4. 4.

    See e.g. “The inside story of Nabokov’s last work”, Guardian 17 November 2009 concerning the publication of a posthumous novel against Nabokov’s wishes at; see MSN News, 13 December 2012 at reporting the sale of 6 letters by Jane Austen for nearly $300,000 and the sale of a previous unpublished novel by her for $1.1m in 2011; or more generally see McCallig, D. (2013). Private but eventually public: Why copyright in unpublished works matters in the digital age. 10:1 SCRIPTed 39–56.

  5. 5.

    “Memorialisation” usually involves freezing all posts at time of death, preventing adding of any new Friends and rejecting further login attempts, but allowing existing Friends of the deceased to add comments. See e.g. Kasket, E. (2012). “Continuing bonds in the age of social networking” Bereavement Care, 31(2), 62–69; Kasket, E. (2013). Access to the digital self in life and death: Privacy in the context of posthumously persistent Facebook profiles. 10:1 SCRIPTed 7–18; or Stokes, P. (2012). Ghosts in the machine: Do the dead live on in Facebook? Philosophy and Technology, 25, 363–379. As of March 2012 it was estimated there are at least 30 million profiles on Facebook relating to dead people: Readwrite. 6 March 2012 at

  6. 6.

    See e.g. Facebook discovery case, below n 59; Janna Moore Morin case discussed at, February 20 2012, (conflict between family and friends over whether FB page should be deleted or memorialised, see also BBC video interview with family, 31 January 2012, at; see generally Mazzone, J. (2012). Facebook’s afterlife. North Carolina Law Review, 90, 143.

  7. 7.

    See further Desai, D. (2008). Property, persona, and preservation. Temple Law Review, 81, 67.

  8. 8.

    See n 39 and sec. C below.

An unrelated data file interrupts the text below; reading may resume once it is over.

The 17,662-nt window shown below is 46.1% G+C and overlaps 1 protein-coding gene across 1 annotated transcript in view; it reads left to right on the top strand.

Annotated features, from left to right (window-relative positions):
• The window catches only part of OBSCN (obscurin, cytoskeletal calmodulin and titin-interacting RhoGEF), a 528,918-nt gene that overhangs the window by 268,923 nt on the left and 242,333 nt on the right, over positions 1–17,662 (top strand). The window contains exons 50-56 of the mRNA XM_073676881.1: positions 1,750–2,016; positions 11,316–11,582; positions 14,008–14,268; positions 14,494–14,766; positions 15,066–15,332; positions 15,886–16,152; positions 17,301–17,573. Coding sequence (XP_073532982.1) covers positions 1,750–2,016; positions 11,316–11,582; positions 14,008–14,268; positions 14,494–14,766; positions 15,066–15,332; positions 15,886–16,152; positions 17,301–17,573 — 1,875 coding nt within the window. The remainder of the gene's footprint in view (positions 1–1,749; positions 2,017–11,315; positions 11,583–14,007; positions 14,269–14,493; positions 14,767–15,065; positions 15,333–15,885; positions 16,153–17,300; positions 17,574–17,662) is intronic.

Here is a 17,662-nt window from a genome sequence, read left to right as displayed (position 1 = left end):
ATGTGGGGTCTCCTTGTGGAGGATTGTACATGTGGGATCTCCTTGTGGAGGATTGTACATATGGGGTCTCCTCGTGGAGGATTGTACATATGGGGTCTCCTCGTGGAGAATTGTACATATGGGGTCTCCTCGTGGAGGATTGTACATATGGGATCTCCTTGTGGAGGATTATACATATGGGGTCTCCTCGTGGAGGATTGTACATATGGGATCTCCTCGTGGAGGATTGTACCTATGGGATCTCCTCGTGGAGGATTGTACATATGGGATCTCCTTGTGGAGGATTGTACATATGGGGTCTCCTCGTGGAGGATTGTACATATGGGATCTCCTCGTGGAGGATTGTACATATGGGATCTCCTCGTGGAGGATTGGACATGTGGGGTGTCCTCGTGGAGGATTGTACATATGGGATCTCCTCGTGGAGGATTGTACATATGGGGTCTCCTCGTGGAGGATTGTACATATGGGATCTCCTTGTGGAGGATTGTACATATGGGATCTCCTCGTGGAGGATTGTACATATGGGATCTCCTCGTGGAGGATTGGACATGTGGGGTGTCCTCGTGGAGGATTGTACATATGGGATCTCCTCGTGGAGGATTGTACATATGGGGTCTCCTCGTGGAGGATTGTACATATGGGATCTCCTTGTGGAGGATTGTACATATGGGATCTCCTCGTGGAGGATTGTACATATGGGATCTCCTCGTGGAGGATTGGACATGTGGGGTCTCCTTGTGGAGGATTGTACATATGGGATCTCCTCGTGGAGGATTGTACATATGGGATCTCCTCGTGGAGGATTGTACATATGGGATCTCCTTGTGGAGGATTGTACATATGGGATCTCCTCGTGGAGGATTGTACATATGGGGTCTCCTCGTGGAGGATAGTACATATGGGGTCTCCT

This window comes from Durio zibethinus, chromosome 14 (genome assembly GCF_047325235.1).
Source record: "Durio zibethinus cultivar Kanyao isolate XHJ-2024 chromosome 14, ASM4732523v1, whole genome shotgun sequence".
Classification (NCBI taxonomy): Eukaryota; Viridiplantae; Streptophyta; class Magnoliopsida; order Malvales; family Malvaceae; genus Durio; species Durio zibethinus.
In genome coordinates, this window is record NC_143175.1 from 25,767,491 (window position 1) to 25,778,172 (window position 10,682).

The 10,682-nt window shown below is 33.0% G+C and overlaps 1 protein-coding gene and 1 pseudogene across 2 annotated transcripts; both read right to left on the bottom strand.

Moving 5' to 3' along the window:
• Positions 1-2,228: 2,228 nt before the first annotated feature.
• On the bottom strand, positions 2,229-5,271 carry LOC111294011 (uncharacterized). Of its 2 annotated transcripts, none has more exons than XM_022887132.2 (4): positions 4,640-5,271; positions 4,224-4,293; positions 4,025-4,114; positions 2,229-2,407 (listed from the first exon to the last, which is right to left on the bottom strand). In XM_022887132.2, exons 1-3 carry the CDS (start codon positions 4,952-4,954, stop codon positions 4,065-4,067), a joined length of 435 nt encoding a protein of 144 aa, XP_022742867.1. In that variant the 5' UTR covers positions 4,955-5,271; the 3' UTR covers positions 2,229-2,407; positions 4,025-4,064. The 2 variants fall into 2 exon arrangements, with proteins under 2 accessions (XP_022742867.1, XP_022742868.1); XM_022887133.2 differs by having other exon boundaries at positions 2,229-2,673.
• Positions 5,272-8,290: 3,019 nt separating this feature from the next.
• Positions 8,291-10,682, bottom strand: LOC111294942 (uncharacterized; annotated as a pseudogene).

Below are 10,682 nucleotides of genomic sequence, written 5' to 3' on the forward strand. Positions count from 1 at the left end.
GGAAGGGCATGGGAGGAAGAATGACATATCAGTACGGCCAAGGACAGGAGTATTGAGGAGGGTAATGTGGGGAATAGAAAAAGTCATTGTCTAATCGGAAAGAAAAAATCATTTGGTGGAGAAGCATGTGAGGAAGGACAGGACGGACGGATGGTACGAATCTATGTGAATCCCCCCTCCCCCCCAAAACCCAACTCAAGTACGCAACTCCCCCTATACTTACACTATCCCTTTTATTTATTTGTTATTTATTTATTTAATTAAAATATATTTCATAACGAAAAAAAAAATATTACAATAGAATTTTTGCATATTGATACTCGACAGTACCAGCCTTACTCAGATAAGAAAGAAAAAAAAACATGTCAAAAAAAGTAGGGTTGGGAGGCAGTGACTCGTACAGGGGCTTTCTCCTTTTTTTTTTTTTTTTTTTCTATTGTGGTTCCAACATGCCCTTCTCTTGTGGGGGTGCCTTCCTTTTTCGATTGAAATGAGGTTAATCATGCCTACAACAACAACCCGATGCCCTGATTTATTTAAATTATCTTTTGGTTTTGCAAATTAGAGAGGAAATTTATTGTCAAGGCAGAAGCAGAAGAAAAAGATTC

9. 9.

    [2012] EWHC 2952 (TCC).

  10. 10.

    “In my judgment it is clear that the preponderance of authority points strongly against there being any proprietary right in the content of information, and this must apply to the content of an e-mail, although I would not go so far as to say that this is now settled law. Some of the observations that I have quoted are in terms that are less than emphatic and, of course, the two contrary views in Boardman v Phipps are entitled to significant weight.” Fairstar, para 58; see also Lord Upjohn in Boardman v Phipps [1967] 2 AC 46, at 127, 275; Lord Walker of Gestingthorpein Douglas v Hello! Ltd [2008] 1 AC 1: “That observation still holds good in that information, even if it is confidential, cannot properly be regarded as a form of property.”; Force India Formula One Team v 1 Malaysian Racing Team [2012] EWHC 616 (Ch).

  11. 11.

    Ibid para 61.

  12. 12.

    Ibid para 65.

  13. 13.

    Ibid para 66.

  14. 14.

    Ibid para 69.

  15. 15.

    See The Law Commission Working Paper No. 110, Computer Misuse, 1988; The Law Commission, Breach of Confidence, Report on a Reference Under Section 3(L)(E) of the Law Commissions Act 1965, Report No. 110.

  16. 16.

    In Re Ellsworth, No. 2005-296, 651-DE (Mich. Prob. Ct. 2005). See discussion in Baldas, T. (2005). Slain soldier’s e-mail spurs legal debate: Ownership of deceased’s messages at crux of issue. National Law Journal, 27(10), 10.

  17. 17.